LINCOLN Williams, known as ‘Uncle Polo’ was vending at the New Amsterdam market in 2010, when he was approached and asked to assist with the formation of a marching band. The specific instructions were for its members to be older persons.
While the 73-year-old quickly agreed, given his years of experience in the Guyana Defence Force (GDF) military band, he was quick to stipulate his preference for youths, as he believed the old adage: “Bend the tree while it is young”, and reasoned that “old trees are hard to bend.”
It was Neil Mc Callam, and Keith London, a former “squaddie”, who had approached him, and who would later introduce him to Dr. Leonard Lewis, President of Council of Friends of New Amsterdam (COFONA), and Marcy Williams.
The first set of recruits were six boys, who were drawn from the market environs. Initially, there were no musical instruments. The wooden unoccupied market stalls were used to teach the lads rhythm and percussion. Compton Darlington and Jeffery Williams, both seniors, assisted with the training.
Thereafter, the COFONA New York Chapter sent bugles, drums, and trumpets for the ever-growing group of male musicians.
Practice sessions were held at the New Amsterdam Market, but following noise nuisance complainants, the group relocated with their instruments to the militia base at Coburg Street, in the township. Practice sessions later shifted to the Esplanade Park.
Thereafter, the young musicians were exposed to local, regional and national events.
At the moment, the group has over forty members. Previously, there were seventy-odd musicians between the ages of 12 and 17 years, who were taught marching and patriot songs. However, after attaining the age of adulthood, many of them opted to join the GDF band or seek alternative employment.
‘Uncle Polo’ had left New Amsterdam for Georgetown to seek employment but found securing a job difficult. He passed his time playing the double alto steel pan at the Atlantic Symphony Steel Orchestra under the direction of Philbert Moore.
In 1968, he returned to New Amsterdam and formed the Amsternite Symphony. Former New Amsterdam Mayor, Errol Alphonso, was the manager at the time. It was after the symphony won the first republican steel orchestra competition in 1970, that he was recognized for his talent. Archie Mc Allister took him to join the GDF military band, which was, at the time, directed by Fenton Haynes, and subsequently by Sonny Ault. It was during Ault’s tenure that Williams was exposed to theoretical and practical training of wind and other instruments.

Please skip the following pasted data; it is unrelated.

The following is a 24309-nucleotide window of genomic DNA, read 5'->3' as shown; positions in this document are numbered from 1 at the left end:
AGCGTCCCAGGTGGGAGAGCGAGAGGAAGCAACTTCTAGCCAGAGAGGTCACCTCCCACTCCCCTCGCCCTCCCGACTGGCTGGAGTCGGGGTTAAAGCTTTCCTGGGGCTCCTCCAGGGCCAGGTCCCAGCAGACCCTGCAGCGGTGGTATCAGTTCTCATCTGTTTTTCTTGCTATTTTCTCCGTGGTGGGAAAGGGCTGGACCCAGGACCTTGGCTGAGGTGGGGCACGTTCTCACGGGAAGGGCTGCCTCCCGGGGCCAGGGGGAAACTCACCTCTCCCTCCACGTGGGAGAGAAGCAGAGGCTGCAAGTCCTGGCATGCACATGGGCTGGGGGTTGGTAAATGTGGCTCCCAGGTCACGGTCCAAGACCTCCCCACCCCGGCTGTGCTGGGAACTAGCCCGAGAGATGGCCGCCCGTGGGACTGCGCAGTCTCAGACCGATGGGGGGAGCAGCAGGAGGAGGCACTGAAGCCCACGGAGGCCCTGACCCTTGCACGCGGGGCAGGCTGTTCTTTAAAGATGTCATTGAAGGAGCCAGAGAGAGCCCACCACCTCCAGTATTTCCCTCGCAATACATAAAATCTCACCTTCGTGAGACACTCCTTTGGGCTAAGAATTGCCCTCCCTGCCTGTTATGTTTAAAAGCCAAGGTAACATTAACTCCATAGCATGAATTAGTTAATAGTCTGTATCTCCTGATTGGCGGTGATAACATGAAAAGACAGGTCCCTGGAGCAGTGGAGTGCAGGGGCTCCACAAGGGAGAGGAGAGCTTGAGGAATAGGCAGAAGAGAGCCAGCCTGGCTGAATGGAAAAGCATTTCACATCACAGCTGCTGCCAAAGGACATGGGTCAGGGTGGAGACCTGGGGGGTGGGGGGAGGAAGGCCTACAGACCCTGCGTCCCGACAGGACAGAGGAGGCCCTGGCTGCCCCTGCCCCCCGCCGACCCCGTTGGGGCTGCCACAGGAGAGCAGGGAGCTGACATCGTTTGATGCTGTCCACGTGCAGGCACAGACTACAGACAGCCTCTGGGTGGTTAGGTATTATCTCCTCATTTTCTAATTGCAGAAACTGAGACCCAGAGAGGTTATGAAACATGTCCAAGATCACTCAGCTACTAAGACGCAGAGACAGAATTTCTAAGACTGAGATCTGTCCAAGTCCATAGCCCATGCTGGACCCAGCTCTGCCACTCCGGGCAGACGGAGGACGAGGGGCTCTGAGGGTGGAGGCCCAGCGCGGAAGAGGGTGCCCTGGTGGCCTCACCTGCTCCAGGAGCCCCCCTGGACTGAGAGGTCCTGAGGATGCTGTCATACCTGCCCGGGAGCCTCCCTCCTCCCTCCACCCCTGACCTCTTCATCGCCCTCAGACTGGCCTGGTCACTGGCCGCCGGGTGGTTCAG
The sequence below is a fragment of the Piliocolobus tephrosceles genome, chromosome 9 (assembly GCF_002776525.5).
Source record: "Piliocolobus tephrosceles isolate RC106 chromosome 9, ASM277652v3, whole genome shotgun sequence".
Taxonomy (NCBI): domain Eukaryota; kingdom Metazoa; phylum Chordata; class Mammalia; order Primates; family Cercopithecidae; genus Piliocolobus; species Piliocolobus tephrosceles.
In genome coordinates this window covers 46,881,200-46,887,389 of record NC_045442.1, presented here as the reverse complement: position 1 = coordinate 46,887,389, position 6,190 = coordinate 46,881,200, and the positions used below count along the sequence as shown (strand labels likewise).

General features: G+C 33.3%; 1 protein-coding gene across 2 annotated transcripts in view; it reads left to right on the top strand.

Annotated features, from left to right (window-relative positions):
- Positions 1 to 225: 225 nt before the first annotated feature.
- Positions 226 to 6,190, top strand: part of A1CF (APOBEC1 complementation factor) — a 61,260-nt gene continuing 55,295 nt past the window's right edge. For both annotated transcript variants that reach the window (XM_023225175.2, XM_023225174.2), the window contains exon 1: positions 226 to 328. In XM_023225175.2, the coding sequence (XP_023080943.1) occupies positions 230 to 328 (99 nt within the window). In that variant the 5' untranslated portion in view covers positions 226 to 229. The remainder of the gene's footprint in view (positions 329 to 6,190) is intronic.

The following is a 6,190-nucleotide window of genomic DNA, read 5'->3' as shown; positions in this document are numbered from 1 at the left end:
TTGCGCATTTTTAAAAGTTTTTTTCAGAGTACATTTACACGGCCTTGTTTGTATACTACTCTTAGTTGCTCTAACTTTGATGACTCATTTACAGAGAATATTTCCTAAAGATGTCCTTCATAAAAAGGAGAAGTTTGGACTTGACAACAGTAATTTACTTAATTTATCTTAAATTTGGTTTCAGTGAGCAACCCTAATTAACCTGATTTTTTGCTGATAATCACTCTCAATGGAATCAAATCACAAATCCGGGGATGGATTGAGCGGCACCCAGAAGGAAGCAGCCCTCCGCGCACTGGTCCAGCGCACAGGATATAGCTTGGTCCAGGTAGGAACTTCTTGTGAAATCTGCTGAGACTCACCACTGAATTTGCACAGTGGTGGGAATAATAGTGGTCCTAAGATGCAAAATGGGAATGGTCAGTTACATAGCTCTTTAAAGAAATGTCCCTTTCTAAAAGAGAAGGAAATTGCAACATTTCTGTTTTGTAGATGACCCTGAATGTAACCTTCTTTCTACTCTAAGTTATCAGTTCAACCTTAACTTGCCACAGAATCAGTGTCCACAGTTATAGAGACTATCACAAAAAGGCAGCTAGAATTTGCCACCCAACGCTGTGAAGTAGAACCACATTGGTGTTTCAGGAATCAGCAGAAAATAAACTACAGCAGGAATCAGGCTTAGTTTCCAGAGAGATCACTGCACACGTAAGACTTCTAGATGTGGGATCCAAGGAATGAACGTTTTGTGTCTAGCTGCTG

According to him, when he joined the army’s music corps, there were two groups: the corps of drums and steel band. Over time, the military and string bands were added.
While reflecting on his boyhood years and growing up at St. Ann Street or Chinese Lane, as it is popularly called, he expressed belief that his appetite for music was stirred because it was in his blood. He said his relatives– Ivan Fraser and Desmond Fraser– were musically inclined, having played in the Guyana Police Force (GPF) band and the Salvation Army, of which he was a member.
Currently, his days are filled with personal practice sessions which helps him to maintain his knowledge of musical scales and chords and to stay ahead of his youthful mentees who are quick to surf the internet for assistance.
“That aside, as long as the possibility exist, I will continue to share my knowledge with the youths; the rich legacy of music. I love what I am doing. I won’t change it for anything else,” Williams said.